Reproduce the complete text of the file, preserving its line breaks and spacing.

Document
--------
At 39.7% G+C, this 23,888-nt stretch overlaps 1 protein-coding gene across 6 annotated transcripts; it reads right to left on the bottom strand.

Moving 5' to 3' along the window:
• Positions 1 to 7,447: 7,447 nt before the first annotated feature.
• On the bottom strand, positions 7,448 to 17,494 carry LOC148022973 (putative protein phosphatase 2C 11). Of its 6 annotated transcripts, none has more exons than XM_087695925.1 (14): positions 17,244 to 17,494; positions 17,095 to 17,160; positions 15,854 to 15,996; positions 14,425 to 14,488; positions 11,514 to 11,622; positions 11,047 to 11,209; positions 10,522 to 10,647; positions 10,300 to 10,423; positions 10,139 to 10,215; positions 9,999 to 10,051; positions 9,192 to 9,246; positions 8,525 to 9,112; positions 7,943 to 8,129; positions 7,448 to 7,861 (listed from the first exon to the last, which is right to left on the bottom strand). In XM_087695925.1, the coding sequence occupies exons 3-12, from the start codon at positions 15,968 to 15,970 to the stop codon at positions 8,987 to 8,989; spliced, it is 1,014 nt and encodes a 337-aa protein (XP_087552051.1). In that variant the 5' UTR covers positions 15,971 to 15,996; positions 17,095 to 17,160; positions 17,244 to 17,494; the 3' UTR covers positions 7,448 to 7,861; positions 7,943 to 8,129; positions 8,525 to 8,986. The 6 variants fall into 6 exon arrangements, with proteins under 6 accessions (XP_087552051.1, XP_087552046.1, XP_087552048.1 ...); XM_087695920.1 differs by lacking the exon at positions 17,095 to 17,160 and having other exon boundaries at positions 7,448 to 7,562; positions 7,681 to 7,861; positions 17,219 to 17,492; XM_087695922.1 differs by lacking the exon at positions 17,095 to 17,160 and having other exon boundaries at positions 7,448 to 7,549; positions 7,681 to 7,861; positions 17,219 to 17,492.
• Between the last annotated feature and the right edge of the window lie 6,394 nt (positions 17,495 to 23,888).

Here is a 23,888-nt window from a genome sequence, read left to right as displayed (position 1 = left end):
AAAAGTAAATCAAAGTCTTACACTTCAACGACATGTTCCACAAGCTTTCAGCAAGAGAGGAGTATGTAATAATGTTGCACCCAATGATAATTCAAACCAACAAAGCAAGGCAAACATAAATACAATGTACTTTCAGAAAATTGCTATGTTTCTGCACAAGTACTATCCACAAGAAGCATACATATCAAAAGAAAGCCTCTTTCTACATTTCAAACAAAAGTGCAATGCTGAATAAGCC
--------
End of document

At 39.7% G+C, this 23,888-nt stretch overlaps 1 protein-coding gene across 6 annotated transcripts; it reads right to left on the bottom strand.

Moving 5' to 3' along the window:
• Positions 1 to 7,447: 7,447 nt before the first annotated feature.
• On the bottom strand, positions 7,448 to 17,494 carry LOC148022973 (putative protein phosphatase 2C 11). Of its 6 annotated transcripts, none has more exons than XM_087695925.1 (14): positions 17,244 to 17,494; positions 17,095 to 17,160; positions 15,854 to 15,996; positions 14,425 to 14,488; positions 11,514 to 11,622; positions 11,047 to 11,209; positions 10,522 to 10,647; positions 10,300 to 10,423; positions 10,139 to 10,215; positions 9,999 to 10,051; positions 9,192 to 9,246; positions 8,525 to 9,112; positions 7,943 to 8,129; positions 7,448 to 7,861 (listed from the first exon to the last, which is right to left on the bottom strand). In XM_087695925.1, the coding sequence occupies exons 3-12, from the start codon at positions 15,968 to 15,970 to the stop codon at positions 8,987 to 8,989; spliced, it is 1,014 nt and encodes a 337-aa protein (XP_087552051.1). In that variant the 5' UTR covers positions 15,971 to 15,996; positions 17,095 to 17,160; positions 17,244 to 17,494; the 3' UTR covers positions 7,448 to 7,861; positions 7,943 to 8,129; positions 8,525 to 8,986. The 6 variants fall into 6 exon arrangements, with proteins under 6 accessions (XP_087552051.1, XP_087552046.1, XP_087552048.1 ...); XM_087695920.1 differs by lacking the exon at positions 17,095 to 17,160 and having other exon boundaries at positions 7,448 to 7,562; positions 7,681 to 7,861; positions 17,219 to 17,492; XM_087695922.1 differs by lacking the exon at positions 17,095 to 17,160 and having other exon boundaries at positions 7,448 to 7,549; positions 7,681 to 7,861; positions 17,219 to 17,492.
• Between the last annotated feature and the right edge of the window lie 6,394 nt (positions 17,495 to 23,888).

Here is a 23,888-nt window from a genome sequence, read left to right as displayed (position 1 = left end):
AAAAGTAAATCAAAGTCTTACACTTCAACGACATGTTCCACAAGCTTTCAGCAAGAGAGGAGTATGTAATAATGTTGCACCCAATGATAATTCAAACCAACAAAGCAAGGCAAACATAAATACAATGTACTTTCAGAAAATTGCTATGTTTCTGCACAAGTACTATCCACAAGAAGCATACATATCAAAAGAAAGCCTCTTTCTACATTTCAAACAAAAGTGCAATGCTGAATAAGCC